Red Sea Reroute: Houthi Attacks Drive Up Carbon Emissions by Millions

Red Sea Reroute Houthi Attacks

1st May 2024

Report : Houthi attacks in Red Sea force ships on longer routes, high carbon emission.

DUBAI, United Arab Emirates (AP) – A dangerous game of cat-and-mouse in the Red Sea is taking a toll on the environment. Houthi rebels in Yemen have launched a series of attacks on commercial shipping, prompting hundreds of vessels to take a much longer route around Africa’s Cape of Good Hope instead of the quicker Suez Canal. This detour, while ensuring safety, comes at a steep price – an estimated 13.6 million tons of additional carbon dioxide (CO2) emissions, equivalent to the pollution of roughly 9 million cars on the road for a year.

The Houthi rebels, a Zaidi Shia group locked in a brutal civil war with Yemen’s Saudi-backed government, have blamed the attacks on Saudi airstrikes targeting their positions. While no major damage or casualties have been reported, the threat has been enough to disrupt vital shipping lanes. Major shipping companies are unwilling to risk their vessels and crews, opting for the longer but safer route around the Cape.

The impact is being felt across the global supply chain. The Suez Canal, a crucial artery for trade between Asia and Europe, has seen a significant drop in traffic. This translates to delays in deliveries and potentially higher costs for consumers. Businesses are grappling with the additional fuel expenses incurred due to the longer journeys.

Carbon Emissions by Millions

The environmental consequences are a growing concern. Consultancy firm INVERTO, a subsidiary of Boston Consulting Group, estimates the extra CO2 emissions from the detours in the past four months alone to be equivalent to the annual pollution of nearly 9 million gasoline-powered passenger vehicles. This comes at a time when reducing greenhouse gases is a top priority for combating climate change.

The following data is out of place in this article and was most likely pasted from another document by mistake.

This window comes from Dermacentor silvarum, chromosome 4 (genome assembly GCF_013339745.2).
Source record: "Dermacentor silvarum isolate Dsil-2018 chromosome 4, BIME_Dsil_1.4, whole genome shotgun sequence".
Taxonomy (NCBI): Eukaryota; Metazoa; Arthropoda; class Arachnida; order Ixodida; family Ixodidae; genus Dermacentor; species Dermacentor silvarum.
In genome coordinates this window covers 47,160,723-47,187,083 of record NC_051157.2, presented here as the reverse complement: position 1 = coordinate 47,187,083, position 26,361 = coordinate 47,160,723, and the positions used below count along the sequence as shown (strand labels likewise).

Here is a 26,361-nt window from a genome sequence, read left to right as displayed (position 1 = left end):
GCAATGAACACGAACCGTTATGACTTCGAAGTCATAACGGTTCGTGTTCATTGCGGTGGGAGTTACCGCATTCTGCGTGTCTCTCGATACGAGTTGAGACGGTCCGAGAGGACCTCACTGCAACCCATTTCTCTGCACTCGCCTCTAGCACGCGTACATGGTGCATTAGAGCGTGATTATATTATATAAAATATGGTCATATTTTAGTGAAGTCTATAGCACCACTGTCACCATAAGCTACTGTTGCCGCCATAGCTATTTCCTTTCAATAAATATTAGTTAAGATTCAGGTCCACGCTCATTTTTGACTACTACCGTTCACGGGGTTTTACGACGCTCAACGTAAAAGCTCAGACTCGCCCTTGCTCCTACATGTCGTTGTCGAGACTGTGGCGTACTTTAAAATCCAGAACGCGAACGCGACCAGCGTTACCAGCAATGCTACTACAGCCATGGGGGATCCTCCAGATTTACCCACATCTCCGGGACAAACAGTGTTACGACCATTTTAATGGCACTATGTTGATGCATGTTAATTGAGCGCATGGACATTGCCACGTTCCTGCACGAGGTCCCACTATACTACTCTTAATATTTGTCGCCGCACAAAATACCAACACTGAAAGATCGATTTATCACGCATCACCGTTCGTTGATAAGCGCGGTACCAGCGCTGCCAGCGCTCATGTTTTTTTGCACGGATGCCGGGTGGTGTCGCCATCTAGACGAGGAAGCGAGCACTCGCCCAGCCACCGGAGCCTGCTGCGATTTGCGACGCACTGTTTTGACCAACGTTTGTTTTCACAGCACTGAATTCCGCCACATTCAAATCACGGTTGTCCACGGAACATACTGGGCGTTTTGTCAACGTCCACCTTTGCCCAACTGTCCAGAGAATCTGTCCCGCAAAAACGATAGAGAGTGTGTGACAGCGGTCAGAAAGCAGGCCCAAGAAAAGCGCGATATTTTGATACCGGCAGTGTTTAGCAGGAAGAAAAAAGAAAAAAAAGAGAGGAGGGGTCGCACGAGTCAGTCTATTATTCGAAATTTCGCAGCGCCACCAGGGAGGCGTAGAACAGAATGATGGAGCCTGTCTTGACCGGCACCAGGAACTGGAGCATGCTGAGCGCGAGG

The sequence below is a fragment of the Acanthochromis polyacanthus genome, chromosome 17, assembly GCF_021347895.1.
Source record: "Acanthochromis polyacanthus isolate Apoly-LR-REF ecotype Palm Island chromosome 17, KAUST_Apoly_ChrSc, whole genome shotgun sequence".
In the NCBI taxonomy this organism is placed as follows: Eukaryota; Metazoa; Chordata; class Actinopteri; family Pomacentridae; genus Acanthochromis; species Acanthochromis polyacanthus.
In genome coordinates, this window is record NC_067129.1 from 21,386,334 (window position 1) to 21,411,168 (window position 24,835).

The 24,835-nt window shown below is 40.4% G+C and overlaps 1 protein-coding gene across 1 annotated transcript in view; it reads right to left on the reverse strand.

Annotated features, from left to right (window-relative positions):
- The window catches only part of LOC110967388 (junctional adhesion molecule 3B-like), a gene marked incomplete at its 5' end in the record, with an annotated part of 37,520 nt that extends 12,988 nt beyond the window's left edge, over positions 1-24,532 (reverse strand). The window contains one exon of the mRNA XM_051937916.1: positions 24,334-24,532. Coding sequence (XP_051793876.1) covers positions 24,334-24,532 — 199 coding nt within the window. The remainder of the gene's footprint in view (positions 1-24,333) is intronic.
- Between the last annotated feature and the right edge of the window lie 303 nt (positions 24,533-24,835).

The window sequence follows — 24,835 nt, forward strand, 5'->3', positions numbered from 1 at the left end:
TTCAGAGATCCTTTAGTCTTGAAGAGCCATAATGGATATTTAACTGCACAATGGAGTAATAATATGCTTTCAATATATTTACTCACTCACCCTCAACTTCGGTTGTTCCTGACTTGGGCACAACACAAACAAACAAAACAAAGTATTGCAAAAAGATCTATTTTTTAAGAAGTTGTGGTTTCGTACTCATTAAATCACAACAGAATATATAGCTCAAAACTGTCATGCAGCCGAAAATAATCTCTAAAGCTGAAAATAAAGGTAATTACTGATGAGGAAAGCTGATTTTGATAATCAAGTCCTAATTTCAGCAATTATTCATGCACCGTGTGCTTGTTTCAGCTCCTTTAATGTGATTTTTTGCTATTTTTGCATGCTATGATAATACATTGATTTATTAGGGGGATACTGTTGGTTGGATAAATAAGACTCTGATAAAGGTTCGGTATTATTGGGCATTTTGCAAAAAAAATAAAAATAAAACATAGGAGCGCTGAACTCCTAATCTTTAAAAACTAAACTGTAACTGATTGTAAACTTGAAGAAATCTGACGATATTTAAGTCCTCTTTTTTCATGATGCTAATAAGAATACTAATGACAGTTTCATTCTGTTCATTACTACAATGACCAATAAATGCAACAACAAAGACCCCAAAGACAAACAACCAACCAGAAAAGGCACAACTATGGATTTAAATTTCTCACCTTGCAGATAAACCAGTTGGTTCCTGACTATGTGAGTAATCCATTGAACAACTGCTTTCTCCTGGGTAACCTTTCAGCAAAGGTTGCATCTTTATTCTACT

Efforts to de-escalate the situation have yielded little progress. International calls for a ceasefire in Yemen have largely been ignored, and the Houthis continue to target shipping in the Red Sea. The United States and other Western nations have responded with airstrikes against Houthi positions, further inflaming tensions.

Also Read : Houthis Revive Red Sea Attacks, Target Container Ship in Gulf of Aden

Experts warn that the prolonged standoff could have long-term repercussions. The disruption to shipping routes could incentivize companies to invest in alternative routes, potentially bypassing the Suez Canal altogether. This would have a significant economic impact on Egypt, which relies heavily on canal revenues.

The environmental damage is another pressing issue. The additional carbon emissions from the detours are a setback in global efforts to curb climate change. The longer journeys also pose a risk of increased pollution from accidental spills or engine malfunctions.

Finding a resolution to the conflict in Yemen is crucial for restoring stability in the Red Sea and mitigating the environmental impact. International pressure on all sides is essential to de-escalate the situation and pave the way for a peaceful resolution. Until then, the standoff threatens not only global trade but also the delicate balance of our planet’s climate.


The Houthi attacks in the Red Sea highlight the complex interplay between regional conflicts, global trade, and environmental concerns. While the immediate focus is on ensuring the safety of shipping and crew, a long-term solution lies in resolving the underlying conflict in Yemen. Only through diplomacy and de-escalation can the Red Sea return to being a vital trade route and a sustainable waterway.

Also Read : Over 4,000 Ship Engines Implicated in Japanese Fuel Efficiency Scandal

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